Ansible: loops and registering results of commands

Ansible has a great feature of registering results of a performed step. But recently I stumbled upon a need to do it against actions from a loop and then using the registered result in the next steps which are also looped. Most often, it can be used to perform some action only in case if a previous action changed a file.

Firstly, we register `action_state` variable. Its sub-dictionary `results` contains attribute `changed` which can be accessed as `action_state.results.changed`. Now, we need to get it into use in the next looped step. It can be done with ease using `with_together` operator:

- name: copy a file
  copy:
    src: '{{ source }}'
    dest: '{{ target }}'
  with_items: yourlist
  when: item.state == 'present'
  register: action_state

- name: create .ssh dir if file changed in the previous step
  sudo_user: '{{ item.0.user }}'
  file:
    state: directory
    path: '/home/{{ item.0.user }}/.ssh'
    mode: 0700
  with_together:
  - yourlist
  - action_state.results
  when: item.1.changed and item.0.state == 'present'

Here, for the `yourlist` we copied some files to a target machine (i.e. public keys to some temp location) in the loop and then for each of the files performed an action only if a file was changed.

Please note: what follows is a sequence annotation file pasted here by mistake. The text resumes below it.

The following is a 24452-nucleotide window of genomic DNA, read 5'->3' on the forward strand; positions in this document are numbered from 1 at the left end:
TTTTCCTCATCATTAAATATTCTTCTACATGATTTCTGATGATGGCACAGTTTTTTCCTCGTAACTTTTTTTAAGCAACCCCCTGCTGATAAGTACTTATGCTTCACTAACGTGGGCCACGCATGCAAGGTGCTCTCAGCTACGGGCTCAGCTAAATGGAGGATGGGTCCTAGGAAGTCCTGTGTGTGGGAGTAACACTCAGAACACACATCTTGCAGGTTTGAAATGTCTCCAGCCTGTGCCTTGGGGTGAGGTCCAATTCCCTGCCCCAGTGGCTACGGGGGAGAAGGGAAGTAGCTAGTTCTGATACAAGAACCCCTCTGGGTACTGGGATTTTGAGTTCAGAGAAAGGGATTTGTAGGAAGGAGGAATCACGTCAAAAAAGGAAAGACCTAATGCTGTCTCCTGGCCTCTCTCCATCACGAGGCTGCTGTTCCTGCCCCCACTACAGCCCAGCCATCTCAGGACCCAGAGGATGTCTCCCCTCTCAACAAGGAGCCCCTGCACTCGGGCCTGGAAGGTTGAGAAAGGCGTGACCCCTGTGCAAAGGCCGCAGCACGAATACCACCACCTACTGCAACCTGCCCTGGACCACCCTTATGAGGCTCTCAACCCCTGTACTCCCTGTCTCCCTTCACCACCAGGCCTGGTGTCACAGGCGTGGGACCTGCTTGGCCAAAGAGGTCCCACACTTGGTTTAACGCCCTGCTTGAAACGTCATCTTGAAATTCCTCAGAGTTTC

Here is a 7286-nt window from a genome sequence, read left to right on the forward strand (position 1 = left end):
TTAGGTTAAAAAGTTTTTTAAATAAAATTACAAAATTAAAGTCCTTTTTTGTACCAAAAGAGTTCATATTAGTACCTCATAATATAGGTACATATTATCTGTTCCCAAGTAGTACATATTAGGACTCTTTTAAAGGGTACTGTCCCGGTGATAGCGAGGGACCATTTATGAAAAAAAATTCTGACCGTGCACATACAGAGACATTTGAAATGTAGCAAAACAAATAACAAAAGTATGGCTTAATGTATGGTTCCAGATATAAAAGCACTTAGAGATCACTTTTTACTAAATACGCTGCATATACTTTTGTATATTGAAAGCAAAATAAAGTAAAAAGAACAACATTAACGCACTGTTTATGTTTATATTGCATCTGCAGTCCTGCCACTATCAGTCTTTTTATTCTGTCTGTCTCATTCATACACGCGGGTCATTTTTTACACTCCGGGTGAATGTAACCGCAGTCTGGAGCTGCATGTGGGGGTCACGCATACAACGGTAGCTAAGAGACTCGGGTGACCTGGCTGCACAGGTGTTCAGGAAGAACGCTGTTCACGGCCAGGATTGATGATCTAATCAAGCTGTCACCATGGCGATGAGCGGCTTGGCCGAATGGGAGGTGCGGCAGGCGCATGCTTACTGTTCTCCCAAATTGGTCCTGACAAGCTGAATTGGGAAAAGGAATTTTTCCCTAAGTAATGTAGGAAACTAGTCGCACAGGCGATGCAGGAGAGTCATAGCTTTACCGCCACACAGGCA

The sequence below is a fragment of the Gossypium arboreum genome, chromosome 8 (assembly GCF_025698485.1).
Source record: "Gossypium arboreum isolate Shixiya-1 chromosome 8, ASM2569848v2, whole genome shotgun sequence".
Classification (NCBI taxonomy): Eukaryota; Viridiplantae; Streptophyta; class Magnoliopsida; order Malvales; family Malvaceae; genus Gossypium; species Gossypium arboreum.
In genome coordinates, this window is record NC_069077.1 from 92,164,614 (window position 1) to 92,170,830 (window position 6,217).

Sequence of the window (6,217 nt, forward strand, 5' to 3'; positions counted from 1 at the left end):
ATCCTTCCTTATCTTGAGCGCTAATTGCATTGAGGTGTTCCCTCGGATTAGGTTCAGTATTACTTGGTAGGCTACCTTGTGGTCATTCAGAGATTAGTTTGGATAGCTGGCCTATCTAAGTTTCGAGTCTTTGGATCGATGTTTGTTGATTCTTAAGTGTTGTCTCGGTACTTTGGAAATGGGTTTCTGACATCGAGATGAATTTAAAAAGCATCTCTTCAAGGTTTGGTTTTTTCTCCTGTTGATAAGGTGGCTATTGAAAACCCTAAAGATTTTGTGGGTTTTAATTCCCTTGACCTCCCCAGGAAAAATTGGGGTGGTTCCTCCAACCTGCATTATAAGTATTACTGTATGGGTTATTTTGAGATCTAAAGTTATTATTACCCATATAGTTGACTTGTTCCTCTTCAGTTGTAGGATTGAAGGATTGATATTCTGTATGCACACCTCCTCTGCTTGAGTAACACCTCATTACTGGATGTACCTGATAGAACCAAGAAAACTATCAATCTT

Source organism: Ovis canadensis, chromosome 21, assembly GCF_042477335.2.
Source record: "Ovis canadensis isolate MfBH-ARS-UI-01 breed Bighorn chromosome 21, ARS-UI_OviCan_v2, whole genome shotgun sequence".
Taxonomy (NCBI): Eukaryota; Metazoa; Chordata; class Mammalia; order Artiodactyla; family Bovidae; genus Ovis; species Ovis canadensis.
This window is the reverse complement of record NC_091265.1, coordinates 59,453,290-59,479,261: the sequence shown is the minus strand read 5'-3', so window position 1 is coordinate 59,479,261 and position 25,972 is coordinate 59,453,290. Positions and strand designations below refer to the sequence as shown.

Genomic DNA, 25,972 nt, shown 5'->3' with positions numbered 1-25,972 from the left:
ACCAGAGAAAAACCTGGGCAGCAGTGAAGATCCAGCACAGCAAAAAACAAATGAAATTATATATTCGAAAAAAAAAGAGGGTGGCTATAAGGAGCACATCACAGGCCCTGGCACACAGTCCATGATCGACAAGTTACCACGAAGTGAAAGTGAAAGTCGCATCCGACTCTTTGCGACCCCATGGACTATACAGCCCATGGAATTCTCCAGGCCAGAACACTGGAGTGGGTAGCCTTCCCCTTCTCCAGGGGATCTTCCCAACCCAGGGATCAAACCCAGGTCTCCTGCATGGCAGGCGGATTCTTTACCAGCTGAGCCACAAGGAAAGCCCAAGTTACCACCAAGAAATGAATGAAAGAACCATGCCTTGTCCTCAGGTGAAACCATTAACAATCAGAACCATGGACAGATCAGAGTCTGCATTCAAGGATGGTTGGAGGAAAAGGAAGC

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Books for getting more power with PowerShell

When you look at available PowerShell books, almost every link at the Internet points you to the infamous:

Jones, Don, and Jeffrey T. Hicks. Learn Windows PowerShell 3 in a Month of Lunches. Manning, 2013.

This book is indeed very good and professionally written. However, it doesn’t explain some basics which are very important for understanding PS features. It feels like you are being dragged into a dark and scary forest of this bloody PowerShell. On the serious note, I could say that this book was written by PS gurus who can barely walk in the shoes of ordinary Linux users or SW engineers.

Instead of it, I would recommend checking out this one:

Santos, Donabel. “PowerShell for SQL Server essentials.” (2015).

It has it all, plus puts it into SQL server context. Delicious!

I very much like the author’s style and the way of approaching main concepts. He just explains it to you as to a colleague without trying to impress you with his deep knowledge of the subject.

Great job, Mr. Santos!